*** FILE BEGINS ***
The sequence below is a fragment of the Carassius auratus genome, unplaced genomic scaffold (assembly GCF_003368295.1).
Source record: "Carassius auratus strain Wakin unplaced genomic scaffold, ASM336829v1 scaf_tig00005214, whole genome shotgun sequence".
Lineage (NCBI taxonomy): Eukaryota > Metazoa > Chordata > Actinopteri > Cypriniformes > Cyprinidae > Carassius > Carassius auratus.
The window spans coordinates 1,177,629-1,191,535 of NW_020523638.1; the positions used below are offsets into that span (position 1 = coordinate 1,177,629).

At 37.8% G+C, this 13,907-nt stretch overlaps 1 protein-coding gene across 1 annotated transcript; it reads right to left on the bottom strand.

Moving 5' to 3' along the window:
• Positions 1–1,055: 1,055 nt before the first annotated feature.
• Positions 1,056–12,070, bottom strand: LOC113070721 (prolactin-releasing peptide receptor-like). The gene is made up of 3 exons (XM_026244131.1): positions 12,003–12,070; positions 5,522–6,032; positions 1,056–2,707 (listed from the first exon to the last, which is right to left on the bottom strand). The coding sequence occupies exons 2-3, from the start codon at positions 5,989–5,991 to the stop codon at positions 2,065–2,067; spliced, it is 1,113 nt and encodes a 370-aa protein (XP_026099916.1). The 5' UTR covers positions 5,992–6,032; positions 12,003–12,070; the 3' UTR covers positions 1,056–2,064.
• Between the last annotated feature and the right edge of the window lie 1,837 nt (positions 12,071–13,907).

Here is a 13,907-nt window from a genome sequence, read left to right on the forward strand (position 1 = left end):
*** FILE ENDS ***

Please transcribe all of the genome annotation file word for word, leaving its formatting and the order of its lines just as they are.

The sequence below is a fragment of the Carassius auratus genome, unplaced genomic scaffold (assembly GCF_003368295.1).
Source record: "Carassius auratus strain Wakin unplaced genomic scaffold, ASM336829v1 scaf_tig00005214, whole genome shotgun sequence".
Lineage (NCBI taxonomy): Eukaryota > Metazoa > Chordata > Actinopteri > Cypriniformes > Cyprinidae > Carassius > Carassius auratus.
The window spans coordinates 1,177,629-1,191,535 of NW_020523638.1; the positions used below are offsets into that span (position 1 = coordinate 1,177,629).

At 37.8% G+C, this 13,907-nt stretch overlaps 1 protein-coding gene across 1 annotated transcript; it reads right to left on the bottom strand.

Moving 5' to 3' along the window:
• Positions 1–1,055: 1,055 nt before the first annotated feature.
• Positions 1,056–12,070, bottom strand: LOC113070721 (prolactin-releasing peptide receptor-like). The gene is made up of 3 exons (XM_026244131.1): positions 12,003–12,070; positions 5,522–6,032; positions 1,056–2,707 (listed from the first exon to the last, which is right to left on the bottom strand). The coding sequence occupies exons 2-3, from the start codon at positions 5,989–5,991 to the stop codon at positions 2,065–2,067; spliced, it is 1,113 nt and encodes a 370-aa protein (XP_026099916.1). The 5' UTR covers positions 5,992–6,032; positions 12,003–12,070; the 3' UTR covers positions 1,056–2,064.
• Between the last annotated feature and the right edge of the window lie 1,837 nt (positions 12,071–13,907).

Here is a 13,907-nt window from a genome sequence, read left to right on the forward strand (position 1 = left end):